NASHVILLE, Tenn. (WTVF) — On Thursday, the Tennessee Department of Health confirmed 2,845 cases of COVID-19 in the state. At least 32 deaths related to the coronavirus have been reported.
At least 263 people have been hospitalized due to the virus. 220 of the 2,845 who have contracted the virus have recovered so far.
Previously, we were attempting to track the number of cases independently, but the complexity of reporting has made us less confident in being able to report an accurate total. We will continue to report the numbers provided by the state, along with any discrepancies in those numbers provided by local governments.
Earlier in the day, Metro leaders reported 785 cases within the county, whereas the state reports 617 cases for Davidson. Davidson County's report is higher than the state because the number reflects positive patients tested in the county, but who live elsewhere. Additionally, TDOH reports that local municipalities receive case data before the state, which can also add to the discrepancy between the two numbers.
Davidson County leads the state in reported cases, followed by Shelby at 570 cases.
Current county-by-county numbers are available in the map below this story, updated daily after 2 p.m. These numbers may not add up the total number, as the daily reports from the Tennessee Department of Health often have dozens of cases that have yet been linked to a county.
Metro Public Health Department officials have confirmed 785 cases of COVID-19 in Nashville/Davidson County, an increase of 112 cases in the past 24 hours. A fifth person has died.
Watch the full briefing below:
The confirmed cases range in age from one-month-old to 84-years-old. Health officials have confirmed the death of a 73-year-old man as the fifth death in Davidson County. Twenty others remain hospitalized and 95 people have recovered from the virus.
The remaining cases are self-isolating at home and have mild and manageable symptoms. Of the 785 confirmed cases, 63 who have tested positive are Davidson County healthcare workers.
Total number of cases: 785
Number of cases confirmed today: 112
Cases by sex
Total Cases by age
|Total active cases||685|
Nashville has three Community Assessment Centers:
- Nissan Stadium Lot “N”, 1 Titans Way, Nashville, TN 37213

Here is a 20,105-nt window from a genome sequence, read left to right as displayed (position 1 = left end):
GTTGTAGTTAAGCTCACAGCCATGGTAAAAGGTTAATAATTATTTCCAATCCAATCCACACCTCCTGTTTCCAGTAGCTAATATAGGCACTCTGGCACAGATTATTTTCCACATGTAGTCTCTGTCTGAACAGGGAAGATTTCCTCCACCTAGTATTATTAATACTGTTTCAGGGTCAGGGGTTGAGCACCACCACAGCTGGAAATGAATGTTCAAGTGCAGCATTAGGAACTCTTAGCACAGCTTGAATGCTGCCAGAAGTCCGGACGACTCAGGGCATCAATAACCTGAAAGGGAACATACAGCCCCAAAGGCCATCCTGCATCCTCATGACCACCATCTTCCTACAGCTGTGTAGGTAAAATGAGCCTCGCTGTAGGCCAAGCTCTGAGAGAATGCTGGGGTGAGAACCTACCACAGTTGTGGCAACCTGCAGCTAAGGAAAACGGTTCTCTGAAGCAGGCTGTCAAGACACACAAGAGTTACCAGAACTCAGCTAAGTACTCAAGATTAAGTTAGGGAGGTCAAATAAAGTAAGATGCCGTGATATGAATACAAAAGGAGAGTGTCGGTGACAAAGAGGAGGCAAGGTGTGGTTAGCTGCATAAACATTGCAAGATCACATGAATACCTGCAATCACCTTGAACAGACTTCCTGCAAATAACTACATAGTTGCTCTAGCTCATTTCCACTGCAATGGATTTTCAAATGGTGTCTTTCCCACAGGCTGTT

- Meharry Medical College 918 21st Ave North, Nashville, TN 37208
- Former Kmart (opening today) 2491 Murfreesboro Pike, Nashville, TN 37217
Residents must first call to receive an initial assessment by a public health professional. Callers can also access recorded messages, which provide the latest information about COVID-19 and details about the Safer at Home Order.
The Hotline number is 615-862-7777 and is available from 7 a.m. to 7 p.m. seven days a week in both Spanish and English.
If determined necessary during their COVID-19 Hotline assessment, residents will then be directed to visit a COVID-19 Community Assessment Center where they will be further screened and, if required, tested.
Editor's Note: We are publishing updates to our COVID-19 count multiple times daily, but with a new story created each day to help track the growth of the virus in the state. Our latest reporting will always be at the top of our website at https://www.newschannel5.com. If this story is more than 24 hours old, (the date this story was published is available at the top of our story, just under the headline) please head to our homepage for our most accurate information.
MORE TENNESSEE COVID-19 COVERAGE
- May 7 COVID update: Metro's active cases fall to 1,117, lowest since October; 46 new cases reported
- Tennessee expands COVID-19 vaccine eligibility to 16+
- Nashville's COVID-19 testing centers to adjust operating hours; Antioch location to soon offer vaccines
- Walmart pharmacies in Tennessee now offering COVID-19 vaccines
- What to expect if you're getting a COVID-19 vaccine at Music City Center
- Nashville's mask mandate now in effect; here's what you need to know
- Donate to the COVID-19 Middle Tennessee Emergency Response Fund
COUNTY-BY-COUNTY CASES IN TENNESSEE
What is COVID-19 (a.k.a. the new coronavirus?)
According to the World Health Organization, coronaviruses (CoV) are a large family of viruses that cause illness ranging from the common cold to more severe diseases. Examples include the Middle East Respiratory Syndrome (MERS-CoV) and Severe Acute Respiratory Syndrome (SARS-CoV). A novel coronavirus (nCoV) is a new strain that has not been previously identified in humans. COVID-19 stands for "Coronavirus disease 2019," which is when this strain of the coronavirus was discovered.
What are the symptoms?
The CDC says patients confirmed to have the 2019-nCoV reportedly had mild to severe respiratory illness with:
- Shortness of breath or difficulty breathing
Or at least two of the following symptoms:
- Repeated shaking with chills
- Muscle pain
- Sore throat
- New loss of taste or smell
At this time, the CDC believes symptoms could appear as soon as two days after exposure, or as long as 14 days.
The CDC is recommending "common sense" measures such as:
- Wash your hands often with soap and water for at least 20 seconds. If soap and water are not available, use an alcohol-based hand sanitizer.
- Avoid touching your eyes, nose, and mouth with unwashed hands.
- Avoid close contact with people who are sick.
- Stay home when you are sick.
- Cover your mouth and nose with a cloth face cover when around others.
- Cover your cough or sneeze with a tissue, then throw the tissue in the trash.
- Clean and disinfect frequently touched objects and surfaces.